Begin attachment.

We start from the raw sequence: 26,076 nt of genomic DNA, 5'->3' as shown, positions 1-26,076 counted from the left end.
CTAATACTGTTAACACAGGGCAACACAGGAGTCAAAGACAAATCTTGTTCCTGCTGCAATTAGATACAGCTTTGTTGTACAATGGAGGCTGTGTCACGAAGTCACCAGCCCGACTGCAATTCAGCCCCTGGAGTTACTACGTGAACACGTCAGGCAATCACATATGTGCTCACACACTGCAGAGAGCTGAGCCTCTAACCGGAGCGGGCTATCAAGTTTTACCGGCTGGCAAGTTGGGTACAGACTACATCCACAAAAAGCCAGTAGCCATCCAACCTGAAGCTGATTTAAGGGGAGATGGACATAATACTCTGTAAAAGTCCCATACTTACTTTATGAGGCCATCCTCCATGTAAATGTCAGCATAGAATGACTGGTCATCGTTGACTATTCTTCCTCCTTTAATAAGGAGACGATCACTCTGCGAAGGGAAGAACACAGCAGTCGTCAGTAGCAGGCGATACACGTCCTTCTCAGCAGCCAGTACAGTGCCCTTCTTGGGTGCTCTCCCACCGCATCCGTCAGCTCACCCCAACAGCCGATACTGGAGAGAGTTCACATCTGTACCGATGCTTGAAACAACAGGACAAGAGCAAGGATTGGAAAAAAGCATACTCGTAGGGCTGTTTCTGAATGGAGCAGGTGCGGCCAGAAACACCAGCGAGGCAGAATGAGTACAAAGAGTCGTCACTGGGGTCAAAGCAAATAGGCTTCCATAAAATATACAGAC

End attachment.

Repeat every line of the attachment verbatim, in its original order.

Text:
We start from the raw sequence: 26,076 nt of genomic DNA, 5'->3' as shown, positions 1-26,076 counted from the left end.
CTAATACTGTTAACACAGGGCAACACAGGAGTCAAAGACAAATCTTGTTCCTGCTGCAATTAGATACAGCTTTGTTGTACAATGGAGGCTGTGTCACGAAGTCACCAGCCCGACTGCAATTCAGCCCCTGGAGTTACTACGTGAACACGTCAGGCAATCACATATGTGCTCACACACTGCAGAGAGCTGAGCCTCTAACCGGAGCGGGCTATCAAGTTTTACCGGCTGGCAAGTTGGGTACAGACTACATCCACAAAAAGCCAGTAGCCATCCAACCTGAAGCTGATTTAAGGGGAGATGGACATAATACTCTGTAAAAGTCCCATACTTACTTTATGAGGCCATCCTCCATGTAAATGTCAGCATAGAATGACTGGTCATCGTTGACTATTCTTCCTCCTTTAATAAGGAGACGATCACTCTGCGAAGGGAAGAACACAGCAGTCGTCAGTAGCAGGCGATACACGTCCTTCTCAGCAGCCAGTACAGTGCCCTTCTTGGGTGCTCTCCCACCGCATCCGTCAGCTCACCCCAACAGCCGATACTGGAGAGAGTTCACATCTGTACCGATGCTTGAAACAACAGGACAAGAGCAAGGATTGGAAAAAAGCATACTCGTAGGGCTGTTTCTGAATGGAGCAGGTGCGGCCAGAAACACCAGCGAGGCAGAATGAGTACAAAGAGTCGTCACTGGGGTCAAAGCAAATAGGCTTCCATAAAATATACAGAC